Setting-off can cause various problems – anything that affects how people budget can have long-term detrimental effects. If you’ve money set aside to pay for imminent cheques or direct debits from your accounts, but it’s taken without notice before, your payments to bounce and you to face bank charges. Technically, the rules give wide-ranging powers to banks, way beyond just sorting out unpaid accounts.

How to prevent this to happen?

Best way to avoid this is to keep your debts and bank/savings accounts in separate institutions. It is easier to move savings than debt. If you’re having financial difficulties, go for the Basic Bank Account or check with your local credit union offers current account.

Rules with Banks on setting – off.

You can check on the Lending Code, a voluntary code of practice and most banks subscribe to it, and the rules are binding.

While banks don’t directly divulge before they are going to take your money, they need to inform people of the circumstances of setting off rules.

The bank also need to look into whether you are having or heading to financial difficulties before they take money out of your bank/saving account. They should leave you with enough money to cover reasonable daily expenses and priority debts (mortgage. rent, tax, food bills).

It is always good to know your bank and lender rights, even if you are in debt.

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Are You in Debt Crisis?

debt-1376061_1280There are no debt problems that cannot be resolved! We may not be able to come up with quick solutions or immediate fix, but there should always be a way to solve it. And the earlier you deal with it, better debt management.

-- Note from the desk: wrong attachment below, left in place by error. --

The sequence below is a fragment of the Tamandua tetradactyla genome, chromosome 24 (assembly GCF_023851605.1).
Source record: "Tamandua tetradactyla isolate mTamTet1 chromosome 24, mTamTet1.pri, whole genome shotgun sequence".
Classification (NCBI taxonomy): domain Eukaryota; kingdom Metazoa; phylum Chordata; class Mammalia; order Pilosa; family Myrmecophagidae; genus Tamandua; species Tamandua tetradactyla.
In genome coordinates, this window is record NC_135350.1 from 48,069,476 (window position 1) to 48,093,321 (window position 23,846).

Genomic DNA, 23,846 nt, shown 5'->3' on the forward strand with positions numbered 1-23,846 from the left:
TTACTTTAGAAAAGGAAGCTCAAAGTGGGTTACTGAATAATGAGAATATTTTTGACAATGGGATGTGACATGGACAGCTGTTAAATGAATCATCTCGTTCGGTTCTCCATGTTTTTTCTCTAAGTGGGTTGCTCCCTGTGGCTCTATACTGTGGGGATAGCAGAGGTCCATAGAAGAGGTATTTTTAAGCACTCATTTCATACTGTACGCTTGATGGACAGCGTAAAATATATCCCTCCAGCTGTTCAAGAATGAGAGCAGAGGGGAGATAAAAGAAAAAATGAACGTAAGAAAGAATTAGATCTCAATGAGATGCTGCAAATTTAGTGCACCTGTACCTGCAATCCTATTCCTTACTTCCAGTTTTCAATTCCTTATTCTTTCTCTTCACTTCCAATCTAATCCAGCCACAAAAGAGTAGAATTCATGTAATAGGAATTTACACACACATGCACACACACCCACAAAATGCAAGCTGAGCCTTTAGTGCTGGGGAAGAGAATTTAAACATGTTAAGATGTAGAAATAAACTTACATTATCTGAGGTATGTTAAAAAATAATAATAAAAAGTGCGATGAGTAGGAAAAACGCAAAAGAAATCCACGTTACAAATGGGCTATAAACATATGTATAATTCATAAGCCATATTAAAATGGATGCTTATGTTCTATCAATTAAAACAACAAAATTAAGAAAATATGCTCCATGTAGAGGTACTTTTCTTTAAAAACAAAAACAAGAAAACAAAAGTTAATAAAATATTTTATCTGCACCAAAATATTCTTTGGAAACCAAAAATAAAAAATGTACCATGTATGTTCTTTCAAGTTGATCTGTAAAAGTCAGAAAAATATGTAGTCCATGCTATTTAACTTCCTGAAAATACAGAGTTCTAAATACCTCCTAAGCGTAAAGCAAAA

Debt is not just a monetary issue, it involves the wholeness of your life. So, solutions are wide and varied – from cutting on spending, finding lower interest rates, budgeting, or simply getting out of your debt with a help solution from experts.

 

 

 

There are ways to deal with debt problems. Which one is right for you will depend on whether you’re in a technically defined debt, or if you are just worrying or due to huge debt.

There’s a strong indication if you answer yes to either of these:

Are you having difficulty paying all your basic outgoings: mortgage, rent, energy bills or credit     card minimums?

OR

Are your debts (excluding your mortgage) bigger than a year’s after-tax income?

Before you start tackling your financial problems, the basic and most important thing to do is get a disciplined handle on your spending. Stop borrowing and maximize repayments. Focus on cutting the cost of debts, rather than looking at the bigger picture of all spending.

Refrain from borrowing more. Traditional debt help say: Never borrow your way out of a debt problem.

If it’s possible to borrow more cheaply elsewhere to replace existing borrowing, this can provide a huge boost as lower interest rates mean more of your cash goes towards paying the actual debt rather than just covering the interest.

If you can’t cut cost on debt, or if after doing that you’re still struggling, then consider some severe measures.